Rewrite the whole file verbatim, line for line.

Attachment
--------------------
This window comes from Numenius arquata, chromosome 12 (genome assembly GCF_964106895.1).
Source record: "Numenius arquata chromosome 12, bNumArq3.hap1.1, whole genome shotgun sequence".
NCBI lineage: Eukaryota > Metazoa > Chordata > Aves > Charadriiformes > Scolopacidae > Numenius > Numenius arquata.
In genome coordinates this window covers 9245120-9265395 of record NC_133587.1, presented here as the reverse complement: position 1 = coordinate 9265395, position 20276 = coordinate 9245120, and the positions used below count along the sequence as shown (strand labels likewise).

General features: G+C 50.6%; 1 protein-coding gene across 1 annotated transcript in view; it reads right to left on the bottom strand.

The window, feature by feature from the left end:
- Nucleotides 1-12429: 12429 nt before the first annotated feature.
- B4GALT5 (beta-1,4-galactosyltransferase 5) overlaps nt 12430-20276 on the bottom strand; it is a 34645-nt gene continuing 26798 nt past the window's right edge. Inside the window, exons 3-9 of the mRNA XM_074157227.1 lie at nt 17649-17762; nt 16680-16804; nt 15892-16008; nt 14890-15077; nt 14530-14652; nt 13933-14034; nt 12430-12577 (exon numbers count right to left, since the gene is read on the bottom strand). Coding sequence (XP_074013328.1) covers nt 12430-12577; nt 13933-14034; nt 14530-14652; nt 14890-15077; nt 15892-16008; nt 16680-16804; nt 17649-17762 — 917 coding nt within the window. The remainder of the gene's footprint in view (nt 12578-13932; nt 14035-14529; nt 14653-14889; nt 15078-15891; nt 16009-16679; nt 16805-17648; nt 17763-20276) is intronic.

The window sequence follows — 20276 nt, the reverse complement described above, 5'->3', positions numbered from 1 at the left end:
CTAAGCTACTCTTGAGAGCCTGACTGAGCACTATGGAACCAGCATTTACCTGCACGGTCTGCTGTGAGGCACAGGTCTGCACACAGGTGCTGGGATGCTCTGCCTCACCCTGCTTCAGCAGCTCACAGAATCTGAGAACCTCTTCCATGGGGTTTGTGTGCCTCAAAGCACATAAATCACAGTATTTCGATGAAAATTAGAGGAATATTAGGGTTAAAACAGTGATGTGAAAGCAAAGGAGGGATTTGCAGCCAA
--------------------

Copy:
This window comes from Numenius arquata, chromosome 12 (genome assembly GCF_964106895.1).
Source record: "Numenius arquata chromosome 12, bNumArq3.hap1.1, whole genome shotgun sequence".
NCBI lineage: Eukaryota > Metazoa > Chordata > Aves > Charadriiformes > Scolopacidae > Numenius > Numenius arquata.
In genome coordinates this window covers 9245120-9265395 of record NC_133587.1, presented here as the reverse complement: position 1 = coordinate 9265395, position 20276 = coordinate 9245120, and the positions used below count along the sequence as shown (strand labels likewise).

General features: G+C 50.6%; 1 protein-coding gene across 1 annotated transcript in view; it reads right to left on the bottom strand.

The window, feature by feature from the left end:
- Nucleotides 1-12429: 12429 nt before the first annotated feature.
- B4GALT5 (beta-1,4-galactosyltransferase 5) overlaps nt 12430-20276 on the bottom strand; it is a 34645-nt gene continuing 26798 nt past the window's right edge. Inside the window, exons 3-9 of the mRNA XM_074157227.1 lie at nt 17649-17762; nt 16680-16804; nt 15892-16008; nt 14890-15077; nt 14530-14652; nt 13933-14034; nt 12430-12577 (exon numbers count right to left, since the gene is read on the bottom strand). Coding sequence (XP_074013328.1) covers nt 12430-12577; nt 13933-14034; nt 14530-14652; nt 14890-15077; nt 15892-16008; nt 16680-16804; nt 17649-17762 — 917 coding nt within the window. The remainder of the gene's footprint in view (nt 12578-13932; nt 14035-14529; nt 14653-14889; nt 15078-15891; nt 16009-16679; nt 16805-17648; nt 17763-20276) is intronic.

The window sequence follows — 20276 nt, the reverse complement described above, 5'->3', positions numbered from 1 at the left end:
CTAAGCTACTCTTGAGAGCCTGACTGAGCACTATGGAACCAGCATTTACCTGCACGGTCTGCTGTGAGGCACAGGTCTGCACACAGGTGCTGGGATGCTCTGCCTCACCCTGCTTCAGCAGCTCACAGAATCTGAGAACCTCTTCCATGGGGTTTGTGTGCCTCAAAGCACATAAATCACAGTATTTCGATGAAAATTAGAGGAATATTAGGGTTAAAACAGTGATGTGAAAGCAAAGGAGGGATTTGCAGCCAA